If you have a picture you’d like to submit to be the next Friday Farm Photo, send it to!


If you have loved ones working in the agriculture industry, and you are like me, you probably worry everyday about their safety. While working in agriculture is one of the most productive, fulfilling and prosperous occupations, it comes with great dangers too.

Recognizing the growing need for agriculture safety nationally and the need to promote it locally, our Knox County Farm Bureau Young Leader committee decided to take action with the hope of making a difference.

We needed look no further than in our own backyard for guidance.  Our members volunteer to help run Farm Safety Camp 4 Just Kids, a successful outreach event to children in all our communities.  Last year a grain entrapment demonstration was performed by a guest speaker.  Since that time, there has been an infusion of information regarding grain bin safety and the dangers associated with grain bins. With a bit of research, the committee learned that Illinois leads the nation in grain bin fatalities. With 58-grain bin related deaths in the U.S. in 2010, 10 were in Illinois.

To address these growing concerns and bring farm safety to the forefront in Knox County, the Young Leader committee decided to take charge. We decided to try and raise money to purchase grain entrapment rescue tubes, which we would then donate to local fire departments and first responders throughout Knox County and also host a training day.  The rescue tubes would allow first responders to isolate and entrapped victim from additional shifting grain and safely dig them out.  The tubes are lightweight and designed to fit through small man-holes in pieces before being pieced together inside a grain bin.  They are simple and require little maintenance, meaning we could make a dramatic difference with this donation and yet not overburden smaller fire departments with additional maintenance costs of specialized equipment.    

At first our goal to raise funds for the five rescue tubes seemed daunting. But five tubes would be the number necessary to make an impact—Knox County has 14 fire department districts and covers approximately 720 square miles.  An entrapment can happen in a matter of seconds—so the tubes needed to be evenly distributed across the county so that precious time would not be lost.  Moreover, we knew 14 rescue tubes was not prudent or realistic—so it was imperative to pay for a training session, which was valued at the price of another rescue tube.  We knew we needed to raise at least $16,800 to purchase the rescue tubes and provide the training. This seemed a very large number.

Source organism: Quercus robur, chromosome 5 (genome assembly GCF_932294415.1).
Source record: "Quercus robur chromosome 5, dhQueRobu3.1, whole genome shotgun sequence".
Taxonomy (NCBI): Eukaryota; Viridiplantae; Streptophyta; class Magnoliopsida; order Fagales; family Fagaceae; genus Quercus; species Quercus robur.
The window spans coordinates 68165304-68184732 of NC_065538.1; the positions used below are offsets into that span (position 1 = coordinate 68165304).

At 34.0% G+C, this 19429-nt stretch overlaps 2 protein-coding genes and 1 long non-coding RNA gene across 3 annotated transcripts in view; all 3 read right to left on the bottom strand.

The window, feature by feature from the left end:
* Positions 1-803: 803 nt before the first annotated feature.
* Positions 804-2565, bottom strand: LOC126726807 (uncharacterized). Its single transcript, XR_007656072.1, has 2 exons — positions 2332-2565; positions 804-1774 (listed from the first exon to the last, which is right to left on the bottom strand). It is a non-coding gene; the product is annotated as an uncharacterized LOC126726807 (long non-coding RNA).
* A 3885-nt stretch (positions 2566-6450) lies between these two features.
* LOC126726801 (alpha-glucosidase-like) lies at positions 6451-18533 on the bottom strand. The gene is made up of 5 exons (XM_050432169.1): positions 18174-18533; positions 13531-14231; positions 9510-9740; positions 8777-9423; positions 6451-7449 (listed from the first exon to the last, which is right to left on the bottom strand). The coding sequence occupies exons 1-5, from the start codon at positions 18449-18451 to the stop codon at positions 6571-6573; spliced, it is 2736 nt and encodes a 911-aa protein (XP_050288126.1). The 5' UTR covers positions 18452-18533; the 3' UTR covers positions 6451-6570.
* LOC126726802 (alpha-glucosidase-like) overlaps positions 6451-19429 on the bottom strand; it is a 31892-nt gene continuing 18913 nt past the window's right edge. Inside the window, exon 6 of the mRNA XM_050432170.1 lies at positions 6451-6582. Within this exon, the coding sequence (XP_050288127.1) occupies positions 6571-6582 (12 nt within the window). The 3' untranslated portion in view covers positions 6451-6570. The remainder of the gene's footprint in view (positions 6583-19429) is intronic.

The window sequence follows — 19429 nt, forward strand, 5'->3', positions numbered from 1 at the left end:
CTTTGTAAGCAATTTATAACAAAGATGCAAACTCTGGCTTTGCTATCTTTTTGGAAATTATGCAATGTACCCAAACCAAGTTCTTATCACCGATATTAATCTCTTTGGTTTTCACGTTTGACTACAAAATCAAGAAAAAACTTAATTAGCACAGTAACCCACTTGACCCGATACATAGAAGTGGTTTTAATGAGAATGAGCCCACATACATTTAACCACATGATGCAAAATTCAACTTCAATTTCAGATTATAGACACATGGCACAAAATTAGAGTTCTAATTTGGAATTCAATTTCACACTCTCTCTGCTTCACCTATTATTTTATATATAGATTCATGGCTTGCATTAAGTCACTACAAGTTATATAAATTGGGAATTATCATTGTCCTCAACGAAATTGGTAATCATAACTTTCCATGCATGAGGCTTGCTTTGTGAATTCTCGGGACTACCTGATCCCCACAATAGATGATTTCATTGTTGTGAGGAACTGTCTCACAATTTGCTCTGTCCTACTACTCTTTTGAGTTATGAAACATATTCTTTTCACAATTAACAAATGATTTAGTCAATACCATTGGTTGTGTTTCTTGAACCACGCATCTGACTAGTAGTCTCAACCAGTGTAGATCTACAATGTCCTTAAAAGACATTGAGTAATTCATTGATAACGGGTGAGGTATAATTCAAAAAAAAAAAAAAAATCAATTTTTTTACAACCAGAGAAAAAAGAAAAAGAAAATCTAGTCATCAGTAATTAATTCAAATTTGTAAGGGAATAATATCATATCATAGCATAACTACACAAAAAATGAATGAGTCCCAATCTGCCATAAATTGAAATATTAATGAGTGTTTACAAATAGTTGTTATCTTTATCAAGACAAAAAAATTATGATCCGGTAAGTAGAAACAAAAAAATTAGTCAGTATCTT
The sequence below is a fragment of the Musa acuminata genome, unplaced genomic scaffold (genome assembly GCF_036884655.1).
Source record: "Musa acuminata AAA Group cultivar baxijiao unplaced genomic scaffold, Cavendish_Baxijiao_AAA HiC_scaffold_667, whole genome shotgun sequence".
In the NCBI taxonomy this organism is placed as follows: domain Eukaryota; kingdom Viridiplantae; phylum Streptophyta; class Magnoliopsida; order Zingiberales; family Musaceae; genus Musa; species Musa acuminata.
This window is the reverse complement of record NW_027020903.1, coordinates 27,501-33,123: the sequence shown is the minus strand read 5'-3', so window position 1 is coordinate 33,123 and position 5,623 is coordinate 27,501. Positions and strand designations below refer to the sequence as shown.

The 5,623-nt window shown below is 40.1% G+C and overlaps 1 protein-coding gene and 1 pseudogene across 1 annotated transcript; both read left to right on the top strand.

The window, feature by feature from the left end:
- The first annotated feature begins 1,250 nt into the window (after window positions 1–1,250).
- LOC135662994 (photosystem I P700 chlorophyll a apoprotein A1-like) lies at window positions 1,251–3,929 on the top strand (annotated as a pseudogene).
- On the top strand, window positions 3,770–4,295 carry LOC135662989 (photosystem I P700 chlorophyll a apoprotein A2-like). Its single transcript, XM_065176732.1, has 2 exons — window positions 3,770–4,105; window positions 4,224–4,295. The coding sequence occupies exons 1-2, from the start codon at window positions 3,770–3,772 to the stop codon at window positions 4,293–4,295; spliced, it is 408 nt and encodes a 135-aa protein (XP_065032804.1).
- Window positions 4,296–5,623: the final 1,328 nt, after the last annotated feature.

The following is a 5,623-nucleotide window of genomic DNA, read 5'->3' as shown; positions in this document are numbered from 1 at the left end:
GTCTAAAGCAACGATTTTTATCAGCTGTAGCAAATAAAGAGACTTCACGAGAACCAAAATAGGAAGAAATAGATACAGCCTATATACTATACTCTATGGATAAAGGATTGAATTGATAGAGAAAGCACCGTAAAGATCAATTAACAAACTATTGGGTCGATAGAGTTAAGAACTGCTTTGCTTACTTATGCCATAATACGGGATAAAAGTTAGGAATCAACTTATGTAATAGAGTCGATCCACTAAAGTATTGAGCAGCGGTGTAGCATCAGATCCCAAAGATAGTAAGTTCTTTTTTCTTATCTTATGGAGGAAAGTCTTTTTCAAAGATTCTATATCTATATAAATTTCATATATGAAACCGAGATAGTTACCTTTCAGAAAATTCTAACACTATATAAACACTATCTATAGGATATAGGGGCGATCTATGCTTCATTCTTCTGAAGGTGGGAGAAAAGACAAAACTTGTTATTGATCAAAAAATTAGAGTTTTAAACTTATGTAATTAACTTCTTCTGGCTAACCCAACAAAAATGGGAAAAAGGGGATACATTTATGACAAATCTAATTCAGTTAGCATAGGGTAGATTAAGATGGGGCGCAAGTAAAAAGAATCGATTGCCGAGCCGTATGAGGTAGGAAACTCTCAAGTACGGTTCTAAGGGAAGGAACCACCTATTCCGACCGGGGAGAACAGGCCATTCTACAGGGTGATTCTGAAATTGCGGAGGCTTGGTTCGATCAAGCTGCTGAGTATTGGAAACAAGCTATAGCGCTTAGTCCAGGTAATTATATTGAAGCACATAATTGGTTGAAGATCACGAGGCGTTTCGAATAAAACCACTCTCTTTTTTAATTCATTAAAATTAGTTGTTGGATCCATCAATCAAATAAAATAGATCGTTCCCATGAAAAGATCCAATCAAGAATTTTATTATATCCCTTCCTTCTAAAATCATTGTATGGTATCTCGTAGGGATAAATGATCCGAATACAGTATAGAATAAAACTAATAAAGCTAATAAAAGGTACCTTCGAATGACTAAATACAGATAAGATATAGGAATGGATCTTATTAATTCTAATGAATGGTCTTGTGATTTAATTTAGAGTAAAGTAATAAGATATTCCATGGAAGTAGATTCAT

Our group of dedicated young leaders went to work contacting local organizations, agri-businesses and individuals to help support our cause. We knew our mission was critical and that promoting agriculture safety is important to so many throughout the county.  Young Leaders identified vendors, businesses, and groups that had similar constituency bases and mission statements and solicited their support.  The results were tremendous.

To date, our committee has raised over $20,000 through the support of our local agri-businesses, individuals and an initial gift from the Galesburg Community Foundation. As we now have more funds than needed for this activity, we are seeding Knox County’s first Farm Safety Fund, which will be used to provide means to promote further farm safety initiatives.

With the funds raised, we are providing five rescue units to local fire departments, including, Galesburg, Oneida-Wataga, Abingdon, Knoxville and Williamsfield- all located here in Knox County.

We are hosting a training day for 60 local Knox County fire fighters, some volunteer and some full-time, this Saturday, March 19, at the Hawthorne Gymnasium and Galesburg Fire Training Center in Galesburg. We begin with registration at 8:30 a.m.